US 3692531 A
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United States Patent C) 3,692,531 METHOD OF PREPARING PROTEIN FORTlFIED VEGETABLE PRODUCT Wilhelmus Heusdens, Kirkwood, and Balagtas F. Guevara, St. Louis, Mo., assiguors to Ralstou Purina Company, St. Louis, M0. N Drawing. Filed July 24, 1969, Ser. No. 844,663
Int. Cl. A231 1/10, 1/12, N30
US. Cl. 9917 7 Claims ABSTRACT OF THE DISCLOSURE Protein deficiency is a problem which confronts a large portion of the worlds population, particularly that portion of the population which is not able to purchase protein in its more expensive primary forms such as milk, meat and fish.
A great deal of the worlds protein deficiency could be met by protein sources of a less expensive nature than meat or fresh animal protein if an inexpensive secondary source of protein such as vegetable protein, fish protein concentrate, or microbial protein could be used. Food scientists have tried to solve the problem of meeting the protein requirements of the population by fabricating synthetic foods from secondary protein sources and by fortifying food products which are normally low in protein with protein from secondary sources.
Fabricated synthetic foods such as disclosed in US Pat. 2,802,737, are increasing in importance and interest, but they have not yet made a significant contribution to the protein consumption level. Protein fortification has made some contribution to the protein levels in the diet. Bread is commonly fortified with whey solids and skim milk solids. Some breakfast cereals have added second ary protein.
We have discovered a unique process for fortifying food products with protein from secondary sources and a unique protein fortified product. The process involves fortifying carbohydrate materials such as a substantially gelatinized starch with a substantially undenatured protein material.
The carbohydrate material can be from a variety of sources. Starch containing materials such as grain and grain flours can be used. Wheat, rice, milo, barley, and corn are all sources which work readily in the process of the invention. Other sources which may be used are potatoes, tapioca, cellulosic vegetables such as carrots or beets, and fruit such as bananas, apples, or pears. Green bananas are particularly useful due to their high starch content. We anticipate that the source of carbohydrate used will depend on the geographical locality and will be determined by the dominant or most economical source.
The protein material can be from a variety of sources. Vegetable protein and protein isolates such as soy protein, sesame protein, or other vegetable sources may be used. Microbial protein extracts from yeasts may be used or fish protein concentrates.
The food products are formed by mixing the protein 3,692,531 Patented Sept. 19, 1972 lCe material with the carbohydrate and working the material into a homogeneous mixture. The carbohydrate may be in a cooked or an uncooked state. The protein which is mixed with the carbohydrate material should not be heat gelled, however. After the carbohydrate material and the protein material are mixed, they are formed into a desired shape, for example, a snack chip, and given a heat treatment to set the protein.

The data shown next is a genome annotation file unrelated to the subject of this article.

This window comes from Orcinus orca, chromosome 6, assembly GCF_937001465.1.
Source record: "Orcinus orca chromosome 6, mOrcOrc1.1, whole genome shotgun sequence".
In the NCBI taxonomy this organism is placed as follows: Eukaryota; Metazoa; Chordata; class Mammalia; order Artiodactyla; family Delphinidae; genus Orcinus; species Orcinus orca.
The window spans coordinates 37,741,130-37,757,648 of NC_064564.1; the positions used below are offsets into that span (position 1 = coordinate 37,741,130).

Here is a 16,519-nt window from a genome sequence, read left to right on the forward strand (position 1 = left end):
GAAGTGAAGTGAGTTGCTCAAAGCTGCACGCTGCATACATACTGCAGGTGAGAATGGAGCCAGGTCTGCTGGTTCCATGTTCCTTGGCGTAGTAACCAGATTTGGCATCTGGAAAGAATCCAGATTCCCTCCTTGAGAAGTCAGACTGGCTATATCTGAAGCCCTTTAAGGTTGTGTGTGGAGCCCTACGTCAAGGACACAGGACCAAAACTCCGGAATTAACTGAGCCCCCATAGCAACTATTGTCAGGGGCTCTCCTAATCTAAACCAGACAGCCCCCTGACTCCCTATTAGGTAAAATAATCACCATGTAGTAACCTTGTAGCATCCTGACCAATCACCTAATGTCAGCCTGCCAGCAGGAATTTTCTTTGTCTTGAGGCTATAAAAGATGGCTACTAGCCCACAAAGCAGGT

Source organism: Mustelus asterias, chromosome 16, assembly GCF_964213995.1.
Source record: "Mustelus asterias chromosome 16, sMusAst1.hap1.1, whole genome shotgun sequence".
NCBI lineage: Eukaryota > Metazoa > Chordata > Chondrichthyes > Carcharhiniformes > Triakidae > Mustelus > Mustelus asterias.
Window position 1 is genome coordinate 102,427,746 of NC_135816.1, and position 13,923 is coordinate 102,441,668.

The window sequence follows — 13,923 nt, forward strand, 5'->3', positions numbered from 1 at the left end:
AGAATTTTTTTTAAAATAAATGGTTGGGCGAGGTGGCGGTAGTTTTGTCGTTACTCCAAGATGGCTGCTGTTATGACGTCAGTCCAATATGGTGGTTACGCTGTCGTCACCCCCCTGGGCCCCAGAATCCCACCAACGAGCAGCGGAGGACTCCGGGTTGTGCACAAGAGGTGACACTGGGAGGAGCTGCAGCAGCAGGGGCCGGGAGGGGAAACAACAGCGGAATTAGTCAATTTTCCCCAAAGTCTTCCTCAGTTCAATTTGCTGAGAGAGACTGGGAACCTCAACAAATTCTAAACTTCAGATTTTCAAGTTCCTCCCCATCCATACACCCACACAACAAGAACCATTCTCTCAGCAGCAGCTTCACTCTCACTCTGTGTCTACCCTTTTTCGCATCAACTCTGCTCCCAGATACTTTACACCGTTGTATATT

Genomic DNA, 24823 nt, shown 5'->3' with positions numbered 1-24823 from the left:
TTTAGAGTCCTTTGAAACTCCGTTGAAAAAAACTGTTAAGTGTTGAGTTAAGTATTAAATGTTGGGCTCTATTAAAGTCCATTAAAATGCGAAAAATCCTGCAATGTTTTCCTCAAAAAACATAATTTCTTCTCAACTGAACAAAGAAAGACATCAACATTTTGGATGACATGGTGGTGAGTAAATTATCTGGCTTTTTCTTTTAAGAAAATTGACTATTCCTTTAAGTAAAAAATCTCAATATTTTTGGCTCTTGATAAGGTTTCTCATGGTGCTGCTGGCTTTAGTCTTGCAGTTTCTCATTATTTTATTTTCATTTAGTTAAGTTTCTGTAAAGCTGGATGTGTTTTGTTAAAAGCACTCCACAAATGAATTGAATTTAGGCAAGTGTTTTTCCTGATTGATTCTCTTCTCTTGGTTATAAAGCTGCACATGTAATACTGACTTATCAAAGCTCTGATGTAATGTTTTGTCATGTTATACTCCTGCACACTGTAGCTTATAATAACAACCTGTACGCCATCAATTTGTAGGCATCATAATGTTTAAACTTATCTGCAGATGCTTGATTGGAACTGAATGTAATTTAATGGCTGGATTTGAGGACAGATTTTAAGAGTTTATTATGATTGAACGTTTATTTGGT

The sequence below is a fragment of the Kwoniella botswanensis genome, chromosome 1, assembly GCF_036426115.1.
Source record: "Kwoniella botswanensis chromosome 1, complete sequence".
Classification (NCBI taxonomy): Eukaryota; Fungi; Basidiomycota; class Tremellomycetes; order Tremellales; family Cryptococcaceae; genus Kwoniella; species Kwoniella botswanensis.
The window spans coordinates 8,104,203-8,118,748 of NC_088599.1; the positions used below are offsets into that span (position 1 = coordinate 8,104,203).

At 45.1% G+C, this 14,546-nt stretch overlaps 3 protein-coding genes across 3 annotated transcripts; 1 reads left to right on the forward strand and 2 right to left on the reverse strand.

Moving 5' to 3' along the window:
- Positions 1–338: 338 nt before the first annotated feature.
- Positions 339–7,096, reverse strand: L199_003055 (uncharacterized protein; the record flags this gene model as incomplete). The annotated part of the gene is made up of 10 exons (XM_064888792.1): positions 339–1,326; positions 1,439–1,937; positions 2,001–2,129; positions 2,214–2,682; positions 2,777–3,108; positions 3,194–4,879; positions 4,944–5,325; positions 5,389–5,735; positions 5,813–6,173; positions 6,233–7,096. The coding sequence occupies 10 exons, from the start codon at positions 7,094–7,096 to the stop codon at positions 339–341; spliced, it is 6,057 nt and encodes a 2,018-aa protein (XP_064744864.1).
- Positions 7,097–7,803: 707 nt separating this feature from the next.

The heat treatment gives the material desirable taste and mouthfeel characteristics by fully gelatinzing the starch source, for example, by adding fat to the material or by cooking a crust on the surface of the material. In addition, We have found that the combination of cooking and the high initial content of the protein source which has not been heat gelled adds unexpected desirable characteristics to the cooked product in addition to the nutritional benefit from protein fortification. The protein material adds to the stability of the product on storage. Products produced according to the method of this invention have an increased shelf life; they remain crisp and palatable for periods of time which are much longer than products which do not contain the protein fortifying materials. The exact mechanism by which the increased shelf life is obtained is not clear. However, we believe that the protein material becomes resistant to moisture on being heat set and actually inhibits absorption of moisture by the food material. By forming the food product at temperatures below the point where the protein material will set or gel, preferably below 100 C., a product is formed under conditions which allow the protein fortified material to be readily worked. The formed product can then be given a cooking treatment to gel the protein-carbohydrate mixture. The cooking treatment toughens the protein and inhibits absorption of moisture by the product. The cooking step also adds crispness to the final product and reduces the moisture content. The final moisture content of the cooked product will be about 6% by weight.
The cooking step can be performed in a variety of ways: by conventional ovens, microwave ovens, or by frying. We have found that deep frying is particularly useful; it cooks the material quickly, reduces the moisture content, and adds fat to the material. The added fat improves the flavor of the cooked material. A deep fried snack food produced by the method of this invention has a pleasing taste, a very crisp mouthfeel, and has a greatly improved shelf life. The product with protein added has the additional advantage of absorbing less fat than starch. As a result, the final cooked product has a lower fat content than an all starch product. The mouthfeel and taste of the product is improved, because the fat content is low enough to prevent the product from feeling greasy in the mouth.
Food materials can be produced by the method of this invention which are designed to be frozen and later reconstituted by heat, such as frozen pie shells or filled puff pastry. The materials will reconstitute rapidly to form a palatable cooked product. For example, puff products produced by this method will reconstitute in about three minutes. This is much quicker than the twenty minutes required by a conventional product.